BWW Reviews: Steamy Shadowbox Live's 'Between the Sheets' will Melt your Winter Blues Away
Shadowbox Live began the run of it its latest production, "Between the Sheets" last night. In its tried-and-true sketch comedy/rock 'n roll format, "Between the Sheets" focuses on sex, love, and romance- well, mostly on the former. Aimed at heating up the chilly winter season, "Between the Sheets" is a great night of entertainment as a date night with your significant other, or a girls-night out, as many of the sketches poke fun at the Mars vs. Venus communication problems of the two sexes. The sold-out show played well to an audience who seemed in the mood for some post-holiday cheer.
The usually stellar Nikki Fagin led off with a tough opener in Carrie Underwood's, "Before He Cheats". So overplayed on the radio that Underwood's vocal are burned into the brains of nearly everyone, Fagin did a respectable job, particularly on the chorus, but the number as a whole offered an unfortunately slow start to the evening. Def Leppard's 'Hysteria" with nice vocals by Leah Haviland, was a rather lackluster song choice, save a well-done guitar solo, while powerhouse singer Amy Lay delivered a provocative George Michael's "I Want Your Sex" with smooth choreography by Katy Psenckica. The best of Act I's musical choices was a surprisingly understated Kings of Leon's "Sex on Fire", with a sultry and superb Jennifer Hahn, complimented by the silky smooth vocals of Jamie Barrow- arguably the best musical number of the evening. The phenomenal Julie Klein did her best to revive ZZ Top's "A Fool for Your Stockings", and the equally adept JT Walker III rocked out "Darling Nikki" by Prince & the Revolution, but the best musical number of Act II went to the exceptional Noelle Grandison with a flawless version of Peter Gabriel's "In Your Eyes". There isn't much that Grandison can't sing the pants off of, but the choreography here, reminiscent of Pink's AMA version of "Try"- minus the fire and furniture smashing- took this number from great to phenomenal.
Sketch comedies for the evening faired better overall. A campy, "Sedrick's Sex Talk" produced a few giggles, with Jimmy Mak, Julie Klein, and David Whitehouse playing roles with which they are well-accustomed, as well as ever. The recurring sketches of "1-900-22-NERDY"- a 1-900 number that connects the socially inept with hot women again produced a few giggles, but Act I's "Spazoids- Damsels and Dates", a sketch involving three Dungeons and Dragons buddies venturing into the adventure game version of dating was uproariously funny and incredibly well-played by Jimmy Mak, David Whitehouse, and JT Walker III. Again, Julie Klein and Katy Psenicka did their best with "Maureen and Buffy" as a catty, rich wife and her snooty friend forced to attend her wandering husband's Valentine's Party, but the sketch never really took off. Tom Cardinal and Katy Psenicka as "Gary and Galinda" in the "Animal Planet" sketch benefitted from some predictable, but funny writing during an exotic pet week piece that entertained callers questions on a parrot prone to biting, and antisocial beaver, and a West-Virginian with a sheep "issue". Spoofs on apps for "Translate-Her" and "Him-terpreter" where downloaded apps help Jimmy Mak, Amy Lay, Nikki Fagin, and David Whitehouse translate what the opposite sex is really saying where timely and funny, but again predictable. One of the wittier sketches, "Wingman for Hire", has a jerk-for-hire (Jamie Barrow) paid to go into a club and set the stage for a nerd, (Robbie Nance) to swoop in and score with a girl (Noelle Grandison). Shadowbox's SCRAWL genius comedy team created some mildly funny sketches this round, but few that were truly side-splitting.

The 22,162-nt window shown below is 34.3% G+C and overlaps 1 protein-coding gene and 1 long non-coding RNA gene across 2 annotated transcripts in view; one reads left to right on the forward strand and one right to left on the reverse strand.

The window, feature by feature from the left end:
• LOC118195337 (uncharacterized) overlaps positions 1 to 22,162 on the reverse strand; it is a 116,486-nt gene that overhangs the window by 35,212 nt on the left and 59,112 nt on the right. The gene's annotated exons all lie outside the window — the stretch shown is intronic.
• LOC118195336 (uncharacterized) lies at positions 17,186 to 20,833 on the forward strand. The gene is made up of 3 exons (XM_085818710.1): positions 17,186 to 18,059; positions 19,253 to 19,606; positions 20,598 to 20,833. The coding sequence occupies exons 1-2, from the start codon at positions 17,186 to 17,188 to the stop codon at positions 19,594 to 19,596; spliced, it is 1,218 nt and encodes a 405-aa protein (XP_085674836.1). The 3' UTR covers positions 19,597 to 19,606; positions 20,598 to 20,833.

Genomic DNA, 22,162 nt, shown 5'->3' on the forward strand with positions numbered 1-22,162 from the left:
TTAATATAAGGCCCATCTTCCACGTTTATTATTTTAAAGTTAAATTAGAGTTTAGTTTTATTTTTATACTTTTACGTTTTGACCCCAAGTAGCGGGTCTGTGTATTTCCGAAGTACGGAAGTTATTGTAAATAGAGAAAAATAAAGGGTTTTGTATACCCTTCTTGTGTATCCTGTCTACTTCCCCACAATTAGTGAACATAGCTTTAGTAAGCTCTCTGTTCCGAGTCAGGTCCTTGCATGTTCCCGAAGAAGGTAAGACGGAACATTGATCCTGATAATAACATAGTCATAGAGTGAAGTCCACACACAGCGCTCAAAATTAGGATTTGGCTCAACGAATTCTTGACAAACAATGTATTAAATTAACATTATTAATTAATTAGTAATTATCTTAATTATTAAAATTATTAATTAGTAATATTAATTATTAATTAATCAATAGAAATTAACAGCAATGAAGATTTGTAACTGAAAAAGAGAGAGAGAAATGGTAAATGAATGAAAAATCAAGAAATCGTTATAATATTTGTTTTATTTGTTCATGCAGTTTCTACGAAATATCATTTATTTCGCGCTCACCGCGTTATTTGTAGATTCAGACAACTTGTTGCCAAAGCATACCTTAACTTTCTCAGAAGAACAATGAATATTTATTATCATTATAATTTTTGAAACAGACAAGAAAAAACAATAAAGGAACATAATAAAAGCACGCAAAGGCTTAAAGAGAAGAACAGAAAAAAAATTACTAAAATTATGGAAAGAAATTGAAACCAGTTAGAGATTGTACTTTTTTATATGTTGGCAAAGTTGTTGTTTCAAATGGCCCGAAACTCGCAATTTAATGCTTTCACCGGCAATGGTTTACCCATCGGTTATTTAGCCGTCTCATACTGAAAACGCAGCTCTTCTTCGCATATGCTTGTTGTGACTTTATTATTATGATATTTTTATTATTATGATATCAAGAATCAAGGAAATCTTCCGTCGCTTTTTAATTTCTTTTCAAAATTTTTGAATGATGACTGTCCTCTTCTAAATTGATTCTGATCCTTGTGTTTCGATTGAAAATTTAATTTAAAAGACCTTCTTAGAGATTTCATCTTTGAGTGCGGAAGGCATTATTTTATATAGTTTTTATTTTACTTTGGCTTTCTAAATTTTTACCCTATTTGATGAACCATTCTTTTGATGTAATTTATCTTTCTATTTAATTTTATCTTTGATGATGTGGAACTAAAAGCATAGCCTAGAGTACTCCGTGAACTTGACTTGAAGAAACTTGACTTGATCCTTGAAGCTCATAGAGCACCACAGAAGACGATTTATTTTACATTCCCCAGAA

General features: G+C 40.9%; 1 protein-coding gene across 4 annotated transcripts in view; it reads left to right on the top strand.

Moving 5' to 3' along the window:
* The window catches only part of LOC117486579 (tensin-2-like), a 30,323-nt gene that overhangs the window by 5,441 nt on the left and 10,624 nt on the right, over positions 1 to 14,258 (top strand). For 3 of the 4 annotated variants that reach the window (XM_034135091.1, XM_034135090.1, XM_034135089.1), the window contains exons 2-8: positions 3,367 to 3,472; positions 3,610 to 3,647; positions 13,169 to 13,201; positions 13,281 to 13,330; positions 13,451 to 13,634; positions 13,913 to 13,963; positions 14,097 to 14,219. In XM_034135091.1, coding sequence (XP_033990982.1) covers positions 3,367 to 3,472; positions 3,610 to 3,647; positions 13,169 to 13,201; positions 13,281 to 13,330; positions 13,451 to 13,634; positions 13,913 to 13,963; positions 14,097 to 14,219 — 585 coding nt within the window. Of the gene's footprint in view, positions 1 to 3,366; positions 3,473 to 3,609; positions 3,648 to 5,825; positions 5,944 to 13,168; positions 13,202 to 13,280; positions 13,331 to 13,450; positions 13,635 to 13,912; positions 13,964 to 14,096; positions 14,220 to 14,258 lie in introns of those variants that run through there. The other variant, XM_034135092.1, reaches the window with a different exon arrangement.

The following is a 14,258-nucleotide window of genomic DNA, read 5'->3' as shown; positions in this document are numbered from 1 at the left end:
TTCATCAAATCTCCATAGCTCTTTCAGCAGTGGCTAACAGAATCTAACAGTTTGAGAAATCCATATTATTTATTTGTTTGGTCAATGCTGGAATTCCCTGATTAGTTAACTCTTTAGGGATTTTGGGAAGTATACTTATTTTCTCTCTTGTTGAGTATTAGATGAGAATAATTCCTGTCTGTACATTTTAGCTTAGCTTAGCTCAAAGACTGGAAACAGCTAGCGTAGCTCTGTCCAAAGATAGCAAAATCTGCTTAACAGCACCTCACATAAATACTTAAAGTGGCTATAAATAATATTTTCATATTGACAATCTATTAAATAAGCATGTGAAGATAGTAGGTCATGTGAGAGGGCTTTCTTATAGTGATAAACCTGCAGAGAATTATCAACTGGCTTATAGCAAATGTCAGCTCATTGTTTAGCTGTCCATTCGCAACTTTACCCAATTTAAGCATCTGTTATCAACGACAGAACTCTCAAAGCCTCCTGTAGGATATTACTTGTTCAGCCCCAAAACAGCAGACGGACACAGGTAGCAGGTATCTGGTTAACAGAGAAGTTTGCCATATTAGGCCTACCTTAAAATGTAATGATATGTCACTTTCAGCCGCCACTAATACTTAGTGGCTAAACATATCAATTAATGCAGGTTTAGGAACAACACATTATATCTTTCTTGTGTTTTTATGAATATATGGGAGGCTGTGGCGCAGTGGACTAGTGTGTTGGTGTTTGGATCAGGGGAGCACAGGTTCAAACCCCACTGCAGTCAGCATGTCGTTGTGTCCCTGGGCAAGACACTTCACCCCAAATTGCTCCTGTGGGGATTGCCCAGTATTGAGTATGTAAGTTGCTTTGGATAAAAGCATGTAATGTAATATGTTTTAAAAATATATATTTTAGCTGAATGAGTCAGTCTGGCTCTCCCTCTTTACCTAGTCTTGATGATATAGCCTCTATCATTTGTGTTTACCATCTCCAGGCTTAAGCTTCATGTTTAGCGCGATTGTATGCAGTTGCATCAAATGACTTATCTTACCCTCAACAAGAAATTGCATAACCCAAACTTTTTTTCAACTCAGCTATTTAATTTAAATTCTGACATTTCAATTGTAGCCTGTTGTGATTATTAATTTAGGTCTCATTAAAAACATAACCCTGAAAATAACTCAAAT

Shadowbox Live is as much known for its "pushing of the limits", and propensity towards being delightfully improper, as it is for Broadway-caliber musical and dance talent, and this show still has all of what makes Shadowbox fabulous, just a little less so than typically their style. Sketches were more often low-brow and predictable than Shadowbox's usual sophisticated wittiness, perhaps playing to a younger crowd with its more libidinous theme. And while the ensemble is insanely talented vocally, the attempt to pull selections that fit the theme resulted in numbers that while good, didn't leave me blow away with "Between the Sheets". However, I left again wondering why anyone would choose to spend their entertainment dollars on a movie when we have such an incredible live venue like Shadowbox- an interactive, guaranteed pleasure of an evening- right in our backyard. "Between the Sheets" may not be a Shadowbox Full Monty, but it will definitely knock your socks off, and will provide just enough heat to melt your winter blues away.
"Between the Sheets" is playing at the Shadowbox Live theater at 503 S. Front StreetColumbus, Ohio43215, Fridays and Saturdays at 7:30pm & 10:30pm, now through March 9th. For more information and to reserve tickets, go to : http://www.shadowboxlive.org/.
From This Author Lisa Norris